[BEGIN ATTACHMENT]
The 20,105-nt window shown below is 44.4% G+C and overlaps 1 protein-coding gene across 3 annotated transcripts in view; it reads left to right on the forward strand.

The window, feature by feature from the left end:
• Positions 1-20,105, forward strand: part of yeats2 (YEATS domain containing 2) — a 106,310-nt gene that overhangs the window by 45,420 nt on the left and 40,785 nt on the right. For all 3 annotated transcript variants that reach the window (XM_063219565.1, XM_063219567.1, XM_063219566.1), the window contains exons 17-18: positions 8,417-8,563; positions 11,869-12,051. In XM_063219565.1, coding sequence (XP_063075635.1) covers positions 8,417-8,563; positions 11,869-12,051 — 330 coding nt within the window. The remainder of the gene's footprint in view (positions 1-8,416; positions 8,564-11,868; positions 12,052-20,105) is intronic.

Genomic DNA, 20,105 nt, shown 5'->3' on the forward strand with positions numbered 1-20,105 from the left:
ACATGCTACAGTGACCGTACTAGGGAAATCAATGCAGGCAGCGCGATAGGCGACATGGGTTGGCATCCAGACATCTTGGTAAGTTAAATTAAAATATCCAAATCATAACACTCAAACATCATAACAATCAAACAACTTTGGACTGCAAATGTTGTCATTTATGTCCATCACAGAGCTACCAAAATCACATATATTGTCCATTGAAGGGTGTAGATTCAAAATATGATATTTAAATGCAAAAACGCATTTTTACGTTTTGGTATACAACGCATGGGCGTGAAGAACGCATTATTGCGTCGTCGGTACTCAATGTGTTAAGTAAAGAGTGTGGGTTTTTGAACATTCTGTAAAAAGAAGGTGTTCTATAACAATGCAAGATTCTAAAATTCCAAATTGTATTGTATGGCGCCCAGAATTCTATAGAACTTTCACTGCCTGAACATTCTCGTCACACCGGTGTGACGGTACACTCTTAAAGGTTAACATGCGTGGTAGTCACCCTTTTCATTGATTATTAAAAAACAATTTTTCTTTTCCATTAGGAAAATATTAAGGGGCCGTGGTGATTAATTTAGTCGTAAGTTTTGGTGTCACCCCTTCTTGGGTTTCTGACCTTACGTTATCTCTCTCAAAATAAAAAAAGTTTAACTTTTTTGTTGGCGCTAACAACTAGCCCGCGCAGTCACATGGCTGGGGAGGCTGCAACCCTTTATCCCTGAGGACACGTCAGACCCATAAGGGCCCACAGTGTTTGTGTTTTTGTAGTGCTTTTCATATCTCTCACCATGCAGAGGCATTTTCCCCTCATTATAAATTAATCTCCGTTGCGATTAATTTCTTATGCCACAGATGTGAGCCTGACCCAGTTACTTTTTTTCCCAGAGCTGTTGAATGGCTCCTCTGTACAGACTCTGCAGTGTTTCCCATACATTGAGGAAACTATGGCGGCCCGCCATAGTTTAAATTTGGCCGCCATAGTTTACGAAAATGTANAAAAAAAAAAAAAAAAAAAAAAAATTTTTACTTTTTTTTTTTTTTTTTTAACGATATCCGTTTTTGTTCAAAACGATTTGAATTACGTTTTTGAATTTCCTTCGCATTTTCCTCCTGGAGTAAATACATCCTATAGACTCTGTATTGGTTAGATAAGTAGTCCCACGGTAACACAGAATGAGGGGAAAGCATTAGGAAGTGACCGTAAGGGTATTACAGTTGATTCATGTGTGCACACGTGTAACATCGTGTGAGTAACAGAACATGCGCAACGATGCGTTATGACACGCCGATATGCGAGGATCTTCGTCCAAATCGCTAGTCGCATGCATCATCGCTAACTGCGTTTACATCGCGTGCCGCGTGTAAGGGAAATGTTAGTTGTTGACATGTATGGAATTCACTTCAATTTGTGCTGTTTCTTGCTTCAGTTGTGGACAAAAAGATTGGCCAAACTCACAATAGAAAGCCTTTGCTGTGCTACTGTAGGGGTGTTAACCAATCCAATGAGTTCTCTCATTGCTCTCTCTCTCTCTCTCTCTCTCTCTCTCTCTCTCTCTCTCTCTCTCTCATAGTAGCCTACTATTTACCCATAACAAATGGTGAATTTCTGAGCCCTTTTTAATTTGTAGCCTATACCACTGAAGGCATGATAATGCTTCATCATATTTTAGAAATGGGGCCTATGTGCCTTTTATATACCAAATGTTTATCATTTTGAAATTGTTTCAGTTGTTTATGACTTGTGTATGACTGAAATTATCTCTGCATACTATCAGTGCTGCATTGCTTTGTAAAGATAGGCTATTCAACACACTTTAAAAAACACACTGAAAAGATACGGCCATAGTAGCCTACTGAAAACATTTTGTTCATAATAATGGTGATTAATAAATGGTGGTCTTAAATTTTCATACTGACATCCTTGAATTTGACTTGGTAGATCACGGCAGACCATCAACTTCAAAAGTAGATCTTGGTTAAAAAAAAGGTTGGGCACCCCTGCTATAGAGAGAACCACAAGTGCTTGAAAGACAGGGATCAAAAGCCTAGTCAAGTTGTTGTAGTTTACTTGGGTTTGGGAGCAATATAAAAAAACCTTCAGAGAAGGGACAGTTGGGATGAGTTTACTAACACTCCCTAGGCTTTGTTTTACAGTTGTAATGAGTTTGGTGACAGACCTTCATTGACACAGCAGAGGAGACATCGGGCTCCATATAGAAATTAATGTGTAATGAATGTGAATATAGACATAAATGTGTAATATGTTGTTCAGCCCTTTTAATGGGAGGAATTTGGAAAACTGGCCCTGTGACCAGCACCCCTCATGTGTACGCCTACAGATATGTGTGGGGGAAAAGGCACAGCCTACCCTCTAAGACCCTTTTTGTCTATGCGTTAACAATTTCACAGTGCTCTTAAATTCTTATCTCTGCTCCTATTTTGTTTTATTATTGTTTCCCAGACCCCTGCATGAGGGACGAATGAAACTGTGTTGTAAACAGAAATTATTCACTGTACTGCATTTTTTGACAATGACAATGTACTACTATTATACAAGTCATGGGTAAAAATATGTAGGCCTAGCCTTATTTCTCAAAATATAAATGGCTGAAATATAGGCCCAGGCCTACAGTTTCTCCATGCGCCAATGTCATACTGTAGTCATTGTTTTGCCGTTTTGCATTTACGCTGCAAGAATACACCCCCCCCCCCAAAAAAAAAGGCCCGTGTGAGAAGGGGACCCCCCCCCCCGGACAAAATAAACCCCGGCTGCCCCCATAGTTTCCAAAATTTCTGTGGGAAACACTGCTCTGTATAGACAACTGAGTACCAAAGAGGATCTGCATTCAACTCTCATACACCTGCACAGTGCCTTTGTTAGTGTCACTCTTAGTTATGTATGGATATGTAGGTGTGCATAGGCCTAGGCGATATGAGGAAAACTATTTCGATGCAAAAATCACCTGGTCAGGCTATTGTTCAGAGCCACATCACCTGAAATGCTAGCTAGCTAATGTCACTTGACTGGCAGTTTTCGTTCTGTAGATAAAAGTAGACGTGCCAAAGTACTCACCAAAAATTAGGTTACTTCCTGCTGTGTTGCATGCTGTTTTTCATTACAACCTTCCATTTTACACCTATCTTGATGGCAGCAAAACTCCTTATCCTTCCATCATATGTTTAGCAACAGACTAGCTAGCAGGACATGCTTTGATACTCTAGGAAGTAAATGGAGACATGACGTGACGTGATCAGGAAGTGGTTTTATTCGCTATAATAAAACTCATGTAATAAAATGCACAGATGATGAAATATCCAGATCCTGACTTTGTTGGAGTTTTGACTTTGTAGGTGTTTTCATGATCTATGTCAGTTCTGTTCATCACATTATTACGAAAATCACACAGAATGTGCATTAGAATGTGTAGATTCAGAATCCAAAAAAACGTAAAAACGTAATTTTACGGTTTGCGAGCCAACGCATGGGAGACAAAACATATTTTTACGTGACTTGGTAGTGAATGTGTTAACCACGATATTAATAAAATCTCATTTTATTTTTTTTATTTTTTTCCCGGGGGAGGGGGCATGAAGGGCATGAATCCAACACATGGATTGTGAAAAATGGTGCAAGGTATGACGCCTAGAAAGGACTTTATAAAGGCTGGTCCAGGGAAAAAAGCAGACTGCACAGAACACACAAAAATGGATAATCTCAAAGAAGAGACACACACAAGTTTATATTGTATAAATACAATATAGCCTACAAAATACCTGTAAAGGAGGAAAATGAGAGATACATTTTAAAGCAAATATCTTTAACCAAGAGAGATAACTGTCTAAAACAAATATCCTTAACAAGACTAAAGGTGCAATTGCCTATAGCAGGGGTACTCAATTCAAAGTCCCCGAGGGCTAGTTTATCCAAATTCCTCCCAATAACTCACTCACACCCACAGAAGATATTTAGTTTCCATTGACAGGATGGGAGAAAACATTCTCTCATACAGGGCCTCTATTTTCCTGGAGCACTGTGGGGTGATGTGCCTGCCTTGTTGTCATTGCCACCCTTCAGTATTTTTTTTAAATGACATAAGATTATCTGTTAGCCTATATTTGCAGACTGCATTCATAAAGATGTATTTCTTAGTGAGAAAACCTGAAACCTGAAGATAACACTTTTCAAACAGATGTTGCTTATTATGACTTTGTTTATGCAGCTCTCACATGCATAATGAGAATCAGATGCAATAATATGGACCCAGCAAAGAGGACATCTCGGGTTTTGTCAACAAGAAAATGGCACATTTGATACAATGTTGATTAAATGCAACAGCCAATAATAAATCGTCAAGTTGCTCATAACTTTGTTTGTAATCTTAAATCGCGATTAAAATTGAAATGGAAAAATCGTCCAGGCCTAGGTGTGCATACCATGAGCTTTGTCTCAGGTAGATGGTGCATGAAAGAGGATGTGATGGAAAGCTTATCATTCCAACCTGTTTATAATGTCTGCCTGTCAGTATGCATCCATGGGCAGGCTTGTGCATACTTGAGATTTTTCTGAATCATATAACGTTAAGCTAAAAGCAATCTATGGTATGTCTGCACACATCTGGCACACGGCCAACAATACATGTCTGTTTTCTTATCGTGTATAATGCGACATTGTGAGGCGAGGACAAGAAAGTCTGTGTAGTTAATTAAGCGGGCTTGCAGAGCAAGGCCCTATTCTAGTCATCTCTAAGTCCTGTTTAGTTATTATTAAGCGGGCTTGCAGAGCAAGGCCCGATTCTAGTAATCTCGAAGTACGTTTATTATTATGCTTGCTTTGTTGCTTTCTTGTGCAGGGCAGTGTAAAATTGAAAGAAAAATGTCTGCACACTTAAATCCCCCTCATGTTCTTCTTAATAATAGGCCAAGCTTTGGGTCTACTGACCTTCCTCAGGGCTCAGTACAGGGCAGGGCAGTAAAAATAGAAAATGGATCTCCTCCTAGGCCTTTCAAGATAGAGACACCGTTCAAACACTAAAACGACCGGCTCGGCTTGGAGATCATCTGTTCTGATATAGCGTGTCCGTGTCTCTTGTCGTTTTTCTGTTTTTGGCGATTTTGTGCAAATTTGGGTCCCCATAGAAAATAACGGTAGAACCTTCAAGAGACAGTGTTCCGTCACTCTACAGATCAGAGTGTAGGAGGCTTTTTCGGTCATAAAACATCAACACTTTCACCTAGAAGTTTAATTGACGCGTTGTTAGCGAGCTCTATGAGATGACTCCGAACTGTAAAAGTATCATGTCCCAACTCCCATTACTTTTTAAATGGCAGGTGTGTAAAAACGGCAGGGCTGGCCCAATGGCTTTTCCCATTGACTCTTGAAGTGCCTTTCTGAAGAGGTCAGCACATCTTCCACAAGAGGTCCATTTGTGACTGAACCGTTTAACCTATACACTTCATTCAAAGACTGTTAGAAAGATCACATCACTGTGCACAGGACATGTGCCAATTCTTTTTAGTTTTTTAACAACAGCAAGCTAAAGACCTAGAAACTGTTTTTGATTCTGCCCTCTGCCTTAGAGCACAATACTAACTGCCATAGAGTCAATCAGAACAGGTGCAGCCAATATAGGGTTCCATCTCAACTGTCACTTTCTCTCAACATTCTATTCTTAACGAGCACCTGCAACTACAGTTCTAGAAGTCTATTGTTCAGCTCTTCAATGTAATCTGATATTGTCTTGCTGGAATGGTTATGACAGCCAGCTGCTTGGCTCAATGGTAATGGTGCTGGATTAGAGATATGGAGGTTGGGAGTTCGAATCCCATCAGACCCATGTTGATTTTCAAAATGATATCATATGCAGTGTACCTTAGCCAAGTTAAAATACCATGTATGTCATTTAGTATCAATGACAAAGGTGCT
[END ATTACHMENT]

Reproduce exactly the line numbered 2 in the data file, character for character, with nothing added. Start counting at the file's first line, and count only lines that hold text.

The window, feature by feature from the left end: